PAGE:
Werbos, Dr. Paul J.
paul.werbos at verizon.net
Sun Aug 22 23:11:31 UTC 2004
At 02:47 PM 8/22/2004 -0700, Michael Christopher wrote:
> >>In considering US culture and rules... the
>experience of well-meaning disempowered parents living
>in the ghetto... seeing their children's potential
>ripped away by criminals they are helpless to fight,
>right in front of their front door... demands
>attention here and now more than the experience of the
>anthropologist in the rain forest. At least so far as
>cocaine is concerned.<<
>-Not to mention the loss of life and potential from
>alcohol abuse and tobacco. But dealing with drugs by
>"getting tough" on dealers and users only adds a layer
>of confusion to what should be a health issue. Obesity
>kills, but we don't ban unhealthy foods, we try to
>deal with it through education and voluntary
>counselling. Cocaine is dangerous, but the drug war
>only leads users to steal to support an expensive
>habit and dealers to execute "street justice" against
>rivals. We need to start looking at addiction in all
>its facets, from obesity to alcohol/tobacco to
>cocaine, and find ways to treat addiction without
>resorting to expensive and futile "wars".
Sure. Let's first solve all addictive personality tendencies ad neuroses.
Like the folks who wanted to wait until all poverty and hunger was erased
from the world.. first things first... before allowing even three little
go over the atlantic.
In the meantime...
The world cocaine system is a clear and present danger to
world security just as serious as Al Quieda. We cannot afford to wait for
the millennium before minimizing it.
There is no alcohol cartel of the same dimensions. To put it mildly.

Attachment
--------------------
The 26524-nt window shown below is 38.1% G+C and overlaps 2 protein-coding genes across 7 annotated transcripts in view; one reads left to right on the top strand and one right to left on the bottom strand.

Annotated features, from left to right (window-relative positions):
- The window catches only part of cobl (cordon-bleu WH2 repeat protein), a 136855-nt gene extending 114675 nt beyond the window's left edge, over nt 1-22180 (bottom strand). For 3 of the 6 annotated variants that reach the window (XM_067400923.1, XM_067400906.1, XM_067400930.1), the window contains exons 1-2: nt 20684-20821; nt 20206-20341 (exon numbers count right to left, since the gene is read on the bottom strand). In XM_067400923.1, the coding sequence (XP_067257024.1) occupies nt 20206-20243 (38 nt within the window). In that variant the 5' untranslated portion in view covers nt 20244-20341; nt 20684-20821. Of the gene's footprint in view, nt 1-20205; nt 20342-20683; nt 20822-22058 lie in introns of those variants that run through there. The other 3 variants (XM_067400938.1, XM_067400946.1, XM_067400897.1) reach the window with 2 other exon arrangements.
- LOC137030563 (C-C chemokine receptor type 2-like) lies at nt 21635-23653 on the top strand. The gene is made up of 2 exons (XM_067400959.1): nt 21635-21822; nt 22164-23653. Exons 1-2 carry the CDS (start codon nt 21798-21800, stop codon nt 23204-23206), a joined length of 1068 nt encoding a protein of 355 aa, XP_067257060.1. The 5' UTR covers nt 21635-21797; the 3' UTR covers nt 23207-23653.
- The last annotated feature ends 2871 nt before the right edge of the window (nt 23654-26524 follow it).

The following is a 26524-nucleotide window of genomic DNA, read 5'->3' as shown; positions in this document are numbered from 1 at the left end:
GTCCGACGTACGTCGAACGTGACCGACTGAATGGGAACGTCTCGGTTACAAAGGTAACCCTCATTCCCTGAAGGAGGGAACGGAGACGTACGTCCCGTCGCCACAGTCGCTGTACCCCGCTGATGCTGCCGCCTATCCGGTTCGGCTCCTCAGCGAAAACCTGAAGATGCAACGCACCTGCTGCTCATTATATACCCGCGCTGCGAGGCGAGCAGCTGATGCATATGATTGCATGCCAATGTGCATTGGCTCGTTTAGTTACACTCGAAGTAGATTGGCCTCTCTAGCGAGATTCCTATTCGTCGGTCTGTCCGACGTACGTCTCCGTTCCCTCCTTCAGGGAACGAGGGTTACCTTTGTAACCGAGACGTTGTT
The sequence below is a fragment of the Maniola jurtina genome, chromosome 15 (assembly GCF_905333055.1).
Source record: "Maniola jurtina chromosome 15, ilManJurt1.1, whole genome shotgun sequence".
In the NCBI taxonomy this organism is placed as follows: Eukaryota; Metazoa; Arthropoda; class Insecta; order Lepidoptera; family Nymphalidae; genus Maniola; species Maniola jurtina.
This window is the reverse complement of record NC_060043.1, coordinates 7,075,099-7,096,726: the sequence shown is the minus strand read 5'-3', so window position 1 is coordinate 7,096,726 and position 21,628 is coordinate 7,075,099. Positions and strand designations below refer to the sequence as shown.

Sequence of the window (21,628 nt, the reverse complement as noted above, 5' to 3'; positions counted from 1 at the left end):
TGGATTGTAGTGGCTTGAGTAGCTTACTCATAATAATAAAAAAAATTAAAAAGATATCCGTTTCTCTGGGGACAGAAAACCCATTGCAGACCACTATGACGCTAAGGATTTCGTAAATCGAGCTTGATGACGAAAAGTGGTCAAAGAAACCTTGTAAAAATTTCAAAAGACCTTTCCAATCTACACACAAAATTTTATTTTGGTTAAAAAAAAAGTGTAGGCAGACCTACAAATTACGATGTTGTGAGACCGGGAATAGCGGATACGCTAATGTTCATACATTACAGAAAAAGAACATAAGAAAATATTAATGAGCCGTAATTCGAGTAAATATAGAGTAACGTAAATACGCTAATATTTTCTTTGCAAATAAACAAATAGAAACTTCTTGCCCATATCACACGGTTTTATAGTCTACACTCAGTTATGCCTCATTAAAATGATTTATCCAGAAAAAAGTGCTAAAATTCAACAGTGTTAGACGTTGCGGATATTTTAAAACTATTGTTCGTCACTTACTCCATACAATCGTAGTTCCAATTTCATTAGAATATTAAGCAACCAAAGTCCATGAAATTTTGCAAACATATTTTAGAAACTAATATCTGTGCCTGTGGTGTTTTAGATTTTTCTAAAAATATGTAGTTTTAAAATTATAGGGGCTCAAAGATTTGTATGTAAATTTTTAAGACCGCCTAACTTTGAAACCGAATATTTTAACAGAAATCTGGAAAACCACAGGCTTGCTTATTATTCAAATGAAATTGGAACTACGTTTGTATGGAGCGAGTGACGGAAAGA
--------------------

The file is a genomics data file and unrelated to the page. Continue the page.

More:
But such reasoning applies only to those of us who must attempt to survive
In the Platonic world could it be different?
>An addiction is generally less harmful than the
>culture that goes with the illegality of the
>substance. When alcohol was banned by law, an
>underground trade developed, complete with gang wars
>and other baggage that made treating alcohol addiction
>as a health issue more difficult. We're better off
>with the 12 step approach, and we'll be even better
>off when new drugs are discovered to counter addiction
>without pain. That goes for cocaine as well.
>In our society, a mindset is emerging that is truly
>frightening, based on the idea that "something must be
>done, and no excess is too excessive in responding to
>evil." Emotional frustration is taking precedence over
>solid research and logical thinking. We will further
>complicate already difficult problems by engaging in
>such "good vs. evil" polarization. We did it with
>alcohol prohibition, and we know where that led. We
>must repeat history, perhaps, to learn what works and
>what does not.
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